…to add methanol, ammonia plants
Indorama group, Nigeria’s petrochemicals and fertiliser behemoth would chalk up its investment portfolio in the country to $6.4 billion within the next six years by 2025, Manish Mundra, managing director of the group said Wednesday in Port Harcourt, Rivers State.
Mundra said that apart from Indorama’s current investments in petrochemicals, fertilizer, PET, preform, feedstock conditioning, among others, the company plans to expand into methanol and ammonia, as well as expand its existing plants.
These investments, he said, would make Indorama the largest petrochemicals and fertilizer hub of Africa.
Earlier this year, the company’s total foreign direct investments (FDI) from all its ancillary productions and plants in Nigeria had grossed over $4.4 billion.
Last year, apparently grappling with increasing domestic and foreign demands of its urea, Indorama began building its Train 2 fertilizer plant at a cost of $1.1 billion, with loans sourced from the World Bank group’s private sector specific arm, International Finance Corporation (IFC) and the African Development Bank (AfDB).
IFC provided $1 billion, while AfDB brought $0.1 billion for the new fertilizer plant.
The new urea plant, expected to come on stream in 2021, would contribute additional 1.5 million MT of fertilizer to the company’s current 1.5 MMT, making a total of 3.0 MMT per annum (mtpa) of urea.
The company has been pumping out 1.5 million metric tons (MT) of urea per annum from its Train 1 plant inaugurated in July 2017 by Yemi Osinbajo, then as Acting President.
The fertilizer plant, built at a cost of $1.4 billion was sourced from loans from the World Bank group’s private sector financial institution, the International Finance Corporation (IFC) and some Nigerian banks. The plant has been a game changer in revolutionizing fertilizer supply in Nigeria’s agriculture.
While 2021 may seem like some years away, an estimate has already been made that by the end of 2019 Nigeria’s national annual fertilizer production would accumulate to about 4.9 million metric tonnes (MMT). This estimate accommodates the incoming Dangote Fertilizer Company’s 3 million tonnes per annum (mtpa) plant, the existing 1.5 mtpa from Indorama and Notore’s 0.5 mtpa. With this, Nigeria would be exporting over 3 million MT to West Africa, Europe and Asia.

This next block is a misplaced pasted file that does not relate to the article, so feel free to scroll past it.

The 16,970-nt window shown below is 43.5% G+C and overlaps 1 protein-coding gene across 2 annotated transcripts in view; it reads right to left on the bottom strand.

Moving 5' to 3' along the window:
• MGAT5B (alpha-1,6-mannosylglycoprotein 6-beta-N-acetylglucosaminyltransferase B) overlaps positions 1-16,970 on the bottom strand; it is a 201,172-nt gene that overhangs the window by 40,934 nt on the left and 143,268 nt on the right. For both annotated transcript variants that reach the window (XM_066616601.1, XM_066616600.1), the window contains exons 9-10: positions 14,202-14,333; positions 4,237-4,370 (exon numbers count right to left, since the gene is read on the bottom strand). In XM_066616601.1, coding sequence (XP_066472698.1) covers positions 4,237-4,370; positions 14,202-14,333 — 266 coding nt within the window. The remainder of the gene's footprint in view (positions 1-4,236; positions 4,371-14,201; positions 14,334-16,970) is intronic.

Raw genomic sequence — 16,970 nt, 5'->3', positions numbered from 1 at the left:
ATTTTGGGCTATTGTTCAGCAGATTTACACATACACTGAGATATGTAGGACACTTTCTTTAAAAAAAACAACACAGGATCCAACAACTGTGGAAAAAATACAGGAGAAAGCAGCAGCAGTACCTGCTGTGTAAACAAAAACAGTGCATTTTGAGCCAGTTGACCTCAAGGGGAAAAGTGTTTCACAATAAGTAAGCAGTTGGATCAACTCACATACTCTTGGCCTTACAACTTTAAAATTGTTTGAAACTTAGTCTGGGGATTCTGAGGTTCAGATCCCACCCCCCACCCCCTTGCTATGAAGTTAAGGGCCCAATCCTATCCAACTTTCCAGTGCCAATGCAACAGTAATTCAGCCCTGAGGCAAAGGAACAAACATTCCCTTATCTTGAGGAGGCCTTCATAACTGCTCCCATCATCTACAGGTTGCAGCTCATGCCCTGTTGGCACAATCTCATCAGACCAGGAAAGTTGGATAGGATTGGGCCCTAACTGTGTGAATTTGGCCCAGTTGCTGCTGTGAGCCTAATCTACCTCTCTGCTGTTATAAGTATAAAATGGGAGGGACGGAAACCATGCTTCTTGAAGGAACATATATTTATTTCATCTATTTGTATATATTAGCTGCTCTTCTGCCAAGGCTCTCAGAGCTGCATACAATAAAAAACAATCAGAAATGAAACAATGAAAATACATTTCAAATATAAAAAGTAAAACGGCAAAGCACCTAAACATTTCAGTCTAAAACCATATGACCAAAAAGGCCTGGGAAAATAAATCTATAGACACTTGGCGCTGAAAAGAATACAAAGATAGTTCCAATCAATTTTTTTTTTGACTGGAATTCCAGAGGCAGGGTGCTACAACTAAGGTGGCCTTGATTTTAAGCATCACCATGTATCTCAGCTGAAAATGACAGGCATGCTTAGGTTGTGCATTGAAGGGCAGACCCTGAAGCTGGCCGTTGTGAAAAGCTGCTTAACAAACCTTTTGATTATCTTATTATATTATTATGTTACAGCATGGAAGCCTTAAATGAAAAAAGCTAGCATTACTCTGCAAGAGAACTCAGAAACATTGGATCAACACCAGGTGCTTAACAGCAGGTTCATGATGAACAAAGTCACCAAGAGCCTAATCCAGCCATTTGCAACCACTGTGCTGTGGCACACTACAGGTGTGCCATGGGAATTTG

Half of this figure would be consumed locally by an estimated 53 million farmers in the country. Since Indorama started production of urea fertilizer in June 2016, it has continued to supply about 750,000 tonnes nationwide annually. The company also carries out extensive free agronomic services and training of farmers nationwide. This has increased the application of fertilizers by three-folds across the country, especially in the northern parts of the country where vast agricultural lands are easier to come by.
Indorama Corporation, a global petrochemicals giant bought over the then Eleme Petrochemicals Limited (EPCL), Port Harcourt in 1996, declared as “scrap and unserviceable” by its initial owner, the Nigerian National Petroleum Corporation (NNPC), unarguably Nigeria’s most mismanaged hydrocarbon quango. After acquiring the complex, Indorama simply carried out a turnaround maintenance (TAM) in September 2006. By December, the company was rolling out tons of petrochemicals from a plant earlier declared by NNPC as “scrap and unserviceable.”
The company currently supplies raw materials to over 600 Nigerian plastic-based industries with polymer resins for their production.
Frontpage February 19, 2018